By definition, countries that wish to successfully compete in the global economy must have highly competitive traded sectors. A nation’s traded sector comprises those industries and establishments that compete in international marketplaces and whose output is sold at least in part to nonresidents of the nation. Traded sectors include almost all of a nation’s manufacturing activity, some services (such as software, Internet, engineering services and entertainment content like music, movies and video games), and some of the extraction sectors (e.g., farming or mining).
Because these industries face market competition that is global in nature in a way that non-traded, local-serving industries (e.g., retail trade or personal services) do not, their success is by no means assured. For example, while we may not know whether Safeway, Giant or Walmart are going to gain market share in the U.S. grocery store industry, we do know that the industry itself will be healthy, dependent only on the income and purchasing habits of American consumers. On the other hand, while we may not know whether Boeing or Airbus are going to gain market share in the global aircraft industry, we also do not know whether there will be aviation industry jobs in the U.S., since this depends on the U.S. winning in global competition in this industry. Put differently, if a grocer goes out of business another will emerge to take its place to serve local demand, but if a traded sector enterprise such as a manufacturer or software company closes, the one that takes its place may well be located in another country.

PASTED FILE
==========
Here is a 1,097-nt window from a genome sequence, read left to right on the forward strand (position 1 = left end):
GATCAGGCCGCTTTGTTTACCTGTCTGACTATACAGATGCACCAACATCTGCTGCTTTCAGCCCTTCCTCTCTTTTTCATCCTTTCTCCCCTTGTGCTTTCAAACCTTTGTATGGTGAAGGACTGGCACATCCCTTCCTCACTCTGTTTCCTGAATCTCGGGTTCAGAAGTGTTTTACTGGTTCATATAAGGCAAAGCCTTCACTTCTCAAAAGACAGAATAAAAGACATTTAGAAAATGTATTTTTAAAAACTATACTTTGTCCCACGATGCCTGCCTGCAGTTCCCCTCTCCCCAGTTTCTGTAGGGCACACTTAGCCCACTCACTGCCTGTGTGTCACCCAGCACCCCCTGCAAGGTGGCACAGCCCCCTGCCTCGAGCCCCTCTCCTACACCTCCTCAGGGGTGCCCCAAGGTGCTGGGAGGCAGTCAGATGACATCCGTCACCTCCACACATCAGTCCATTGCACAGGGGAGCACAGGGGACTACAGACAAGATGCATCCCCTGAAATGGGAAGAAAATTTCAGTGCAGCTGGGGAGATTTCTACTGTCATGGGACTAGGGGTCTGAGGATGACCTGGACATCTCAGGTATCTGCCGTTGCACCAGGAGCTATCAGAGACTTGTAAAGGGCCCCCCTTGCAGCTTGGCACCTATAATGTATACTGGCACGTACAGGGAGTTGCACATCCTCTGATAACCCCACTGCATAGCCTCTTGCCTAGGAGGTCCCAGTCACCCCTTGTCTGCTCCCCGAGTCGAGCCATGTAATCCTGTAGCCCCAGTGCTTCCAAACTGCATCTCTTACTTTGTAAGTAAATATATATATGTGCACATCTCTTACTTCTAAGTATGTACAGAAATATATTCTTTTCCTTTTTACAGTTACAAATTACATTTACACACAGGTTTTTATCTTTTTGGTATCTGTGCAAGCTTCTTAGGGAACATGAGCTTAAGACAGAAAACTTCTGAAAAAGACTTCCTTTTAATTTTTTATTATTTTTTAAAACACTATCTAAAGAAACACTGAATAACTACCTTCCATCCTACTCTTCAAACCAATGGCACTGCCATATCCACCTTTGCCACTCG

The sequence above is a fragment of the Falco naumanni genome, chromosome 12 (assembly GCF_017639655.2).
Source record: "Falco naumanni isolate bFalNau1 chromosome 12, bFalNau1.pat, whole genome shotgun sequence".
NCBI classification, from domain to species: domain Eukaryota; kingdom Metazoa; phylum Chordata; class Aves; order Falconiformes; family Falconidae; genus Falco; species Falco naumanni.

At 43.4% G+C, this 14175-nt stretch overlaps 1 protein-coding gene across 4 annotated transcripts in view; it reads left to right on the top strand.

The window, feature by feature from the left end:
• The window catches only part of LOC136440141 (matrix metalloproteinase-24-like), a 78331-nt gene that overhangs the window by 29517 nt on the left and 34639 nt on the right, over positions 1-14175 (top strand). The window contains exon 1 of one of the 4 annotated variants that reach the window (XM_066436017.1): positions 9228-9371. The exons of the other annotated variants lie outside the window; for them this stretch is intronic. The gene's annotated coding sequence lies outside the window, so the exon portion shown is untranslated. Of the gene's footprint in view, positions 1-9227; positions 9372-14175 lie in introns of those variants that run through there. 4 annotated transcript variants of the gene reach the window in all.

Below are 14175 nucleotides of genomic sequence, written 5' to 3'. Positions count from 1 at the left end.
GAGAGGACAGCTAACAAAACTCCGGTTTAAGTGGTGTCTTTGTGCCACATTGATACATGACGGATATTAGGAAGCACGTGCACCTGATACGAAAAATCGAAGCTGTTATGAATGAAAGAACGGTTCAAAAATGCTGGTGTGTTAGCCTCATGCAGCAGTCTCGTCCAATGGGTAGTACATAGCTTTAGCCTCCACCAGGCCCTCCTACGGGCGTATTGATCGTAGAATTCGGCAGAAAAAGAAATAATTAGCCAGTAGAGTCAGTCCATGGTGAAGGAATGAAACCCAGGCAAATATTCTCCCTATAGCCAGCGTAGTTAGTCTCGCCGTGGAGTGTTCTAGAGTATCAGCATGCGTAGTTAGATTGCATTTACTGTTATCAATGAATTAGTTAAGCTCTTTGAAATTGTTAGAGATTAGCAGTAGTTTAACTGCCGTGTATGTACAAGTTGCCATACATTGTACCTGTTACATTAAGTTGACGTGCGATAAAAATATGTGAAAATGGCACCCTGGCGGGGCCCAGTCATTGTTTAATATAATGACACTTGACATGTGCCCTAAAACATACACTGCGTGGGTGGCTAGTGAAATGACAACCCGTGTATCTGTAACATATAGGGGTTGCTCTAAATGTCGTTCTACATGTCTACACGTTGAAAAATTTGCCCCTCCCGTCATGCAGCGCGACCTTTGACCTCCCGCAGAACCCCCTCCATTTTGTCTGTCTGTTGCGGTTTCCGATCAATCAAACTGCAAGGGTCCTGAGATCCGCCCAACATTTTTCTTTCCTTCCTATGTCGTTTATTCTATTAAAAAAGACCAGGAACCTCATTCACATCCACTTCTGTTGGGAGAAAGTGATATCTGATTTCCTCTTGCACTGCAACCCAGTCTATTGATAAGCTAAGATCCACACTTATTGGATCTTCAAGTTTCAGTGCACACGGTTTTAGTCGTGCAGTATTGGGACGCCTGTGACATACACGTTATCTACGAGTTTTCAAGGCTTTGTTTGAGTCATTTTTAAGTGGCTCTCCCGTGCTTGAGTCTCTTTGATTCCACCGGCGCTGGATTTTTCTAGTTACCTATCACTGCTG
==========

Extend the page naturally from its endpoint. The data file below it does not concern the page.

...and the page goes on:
This report presents 50 federal-level policy recommendations to help restore U.S. traded sector competitiveness (and an additional 13 state-level recommendations). The recommendations are organized around federal policies regarding the “4Ts” of technology, tax, trade and talent as well as policies to increase access to capital, reduce regulatory burdens and enable better analysis of the competitiveness of U.S. traded sectors.